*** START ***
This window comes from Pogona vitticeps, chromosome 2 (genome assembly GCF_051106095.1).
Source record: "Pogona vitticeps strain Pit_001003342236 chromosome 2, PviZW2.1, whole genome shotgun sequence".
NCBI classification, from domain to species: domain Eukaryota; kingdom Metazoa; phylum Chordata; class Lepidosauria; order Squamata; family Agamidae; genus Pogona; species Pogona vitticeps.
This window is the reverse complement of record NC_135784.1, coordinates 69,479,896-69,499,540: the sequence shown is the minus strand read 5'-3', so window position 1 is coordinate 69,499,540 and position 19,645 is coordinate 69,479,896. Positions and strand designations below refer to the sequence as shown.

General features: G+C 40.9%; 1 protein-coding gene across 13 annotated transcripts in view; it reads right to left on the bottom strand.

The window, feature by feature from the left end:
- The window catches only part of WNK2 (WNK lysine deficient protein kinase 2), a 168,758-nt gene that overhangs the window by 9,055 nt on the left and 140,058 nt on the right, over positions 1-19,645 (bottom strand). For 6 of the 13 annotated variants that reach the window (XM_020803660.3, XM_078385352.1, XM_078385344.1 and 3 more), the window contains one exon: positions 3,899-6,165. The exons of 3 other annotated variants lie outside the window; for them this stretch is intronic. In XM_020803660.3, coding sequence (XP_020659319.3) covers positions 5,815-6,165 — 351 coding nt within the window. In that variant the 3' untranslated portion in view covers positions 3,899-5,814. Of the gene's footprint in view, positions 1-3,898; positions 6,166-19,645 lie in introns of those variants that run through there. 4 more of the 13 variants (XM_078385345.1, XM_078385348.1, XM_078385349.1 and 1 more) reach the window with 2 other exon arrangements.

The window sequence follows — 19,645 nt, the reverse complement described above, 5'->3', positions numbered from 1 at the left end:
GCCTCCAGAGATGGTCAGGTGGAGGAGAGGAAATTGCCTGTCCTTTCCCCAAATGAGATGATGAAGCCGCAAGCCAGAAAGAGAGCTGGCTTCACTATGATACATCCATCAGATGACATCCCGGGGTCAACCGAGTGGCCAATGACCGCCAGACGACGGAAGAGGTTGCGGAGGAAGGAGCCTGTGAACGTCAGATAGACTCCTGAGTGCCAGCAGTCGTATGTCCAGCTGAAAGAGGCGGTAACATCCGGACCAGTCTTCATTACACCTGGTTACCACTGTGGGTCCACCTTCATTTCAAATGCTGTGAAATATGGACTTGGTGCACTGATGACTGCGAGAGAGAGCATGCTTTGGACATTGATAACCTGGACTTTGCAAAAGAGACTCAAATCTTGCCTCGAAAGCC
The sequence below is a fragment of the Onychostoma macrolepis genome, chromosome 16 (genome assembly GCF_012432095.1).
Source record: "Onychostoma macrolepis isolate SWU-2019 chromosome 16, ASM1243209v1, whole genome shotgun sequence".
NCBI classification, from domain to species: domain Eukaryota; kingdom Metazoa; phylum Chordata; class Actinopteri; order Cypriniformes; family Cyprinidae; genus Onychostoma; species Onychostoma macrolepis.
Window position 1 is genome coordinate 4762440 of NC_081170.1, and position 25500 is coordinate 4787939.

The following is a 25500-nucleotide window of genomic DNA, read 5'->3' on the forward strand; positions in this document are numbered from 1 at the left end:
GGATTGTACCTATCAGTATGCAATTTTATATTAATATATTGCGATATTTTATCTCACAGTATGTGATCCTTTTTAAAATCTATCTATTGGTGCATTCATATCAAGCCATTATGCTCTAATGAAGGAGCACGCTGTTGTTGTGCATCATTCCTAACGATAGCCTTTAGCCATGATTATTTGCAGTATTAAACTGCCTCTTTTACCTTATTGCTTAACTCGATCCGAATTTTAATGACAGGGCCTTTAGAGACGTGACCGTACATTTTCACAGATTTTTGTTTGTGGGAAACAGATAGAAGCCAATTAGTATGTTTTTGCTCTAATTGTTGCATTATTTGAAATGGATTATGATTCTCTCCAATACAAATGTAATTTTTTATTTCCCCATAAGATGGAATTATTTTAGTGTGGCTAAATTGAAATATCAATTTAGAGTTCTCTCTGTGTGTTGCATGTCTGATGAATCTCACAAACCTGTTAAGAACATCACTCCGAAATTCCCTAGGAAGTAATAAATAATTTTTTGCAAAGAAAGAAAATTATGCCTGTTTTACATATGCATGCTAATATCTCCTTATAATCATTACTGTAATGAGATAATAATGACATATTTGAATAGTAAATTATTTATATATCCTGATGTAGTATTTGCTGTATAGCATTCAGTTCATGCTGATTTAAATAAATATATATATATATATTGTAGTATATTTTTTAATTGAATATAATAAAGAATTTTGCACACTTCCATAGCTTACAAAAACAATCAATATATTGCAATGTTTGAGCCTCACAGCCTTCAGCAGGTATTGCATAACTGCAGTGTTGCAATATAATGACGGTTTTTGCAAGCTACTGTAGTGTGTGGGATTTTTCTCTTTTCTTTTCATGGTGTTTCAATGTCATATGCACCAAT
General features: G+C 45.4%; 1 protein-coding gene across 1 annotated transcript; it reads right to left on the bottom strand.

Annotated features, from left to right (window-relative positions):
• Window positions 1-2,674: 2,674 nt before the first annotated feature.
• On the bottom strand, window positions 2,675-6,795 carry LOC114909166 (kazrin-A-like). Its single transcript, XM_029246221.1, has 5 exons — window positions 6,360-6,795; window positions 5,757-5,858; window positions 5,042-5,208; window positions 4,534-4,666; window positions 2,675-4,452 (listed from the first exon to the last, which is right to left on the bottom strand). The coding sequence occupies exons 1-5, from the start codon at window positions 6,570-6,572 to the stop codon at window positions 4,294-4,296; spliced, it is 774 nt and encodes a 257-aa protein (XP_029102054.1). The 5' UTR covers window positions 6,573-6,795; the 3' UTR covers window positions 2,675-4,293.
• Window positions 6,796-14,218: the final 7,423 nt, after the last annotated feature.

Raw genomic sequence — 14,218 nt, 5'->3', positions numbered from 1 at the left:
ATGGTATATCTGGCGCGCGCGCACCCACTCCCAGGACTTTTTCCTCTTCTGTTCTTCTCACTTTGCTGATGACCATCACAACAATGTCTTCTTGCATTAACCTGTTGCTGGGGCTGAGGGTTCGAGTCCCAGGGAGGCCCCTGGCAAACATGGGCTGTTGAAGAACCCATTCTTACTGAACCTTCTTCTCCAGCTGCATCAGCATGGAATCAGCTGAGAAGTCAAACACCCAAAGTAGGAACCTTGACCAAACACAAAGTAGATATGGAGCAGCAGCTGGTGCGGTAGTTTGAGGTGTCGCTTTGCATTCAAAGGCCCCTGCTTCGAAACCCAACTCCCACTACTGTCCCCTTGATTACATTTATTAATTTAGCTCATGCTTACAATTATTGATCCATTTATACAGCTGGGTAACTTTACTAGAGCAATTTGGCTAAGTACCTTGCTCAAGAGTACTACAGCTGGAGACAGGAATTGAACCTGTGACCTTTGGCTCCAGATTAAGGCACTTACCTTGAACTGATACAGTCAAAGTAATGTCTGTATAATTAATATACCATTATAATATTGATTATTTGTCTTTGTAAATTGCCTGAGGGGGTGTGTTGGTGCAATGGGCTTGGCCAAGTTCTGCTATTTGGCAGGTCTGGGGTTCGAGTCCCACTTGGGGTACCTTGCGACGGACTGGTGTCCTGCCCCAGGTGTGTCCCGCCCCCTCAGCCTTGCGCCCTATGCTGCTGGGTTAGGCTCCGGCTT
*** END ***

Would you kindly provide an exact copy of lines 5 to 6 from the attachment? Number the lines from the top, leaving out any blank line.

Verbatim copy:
General features: G+C 40.9%; 1 protein-coding gene across 13 annotated transcripts in view; it reads right to left on the bottom strand.

The window, feature by feature from the left end: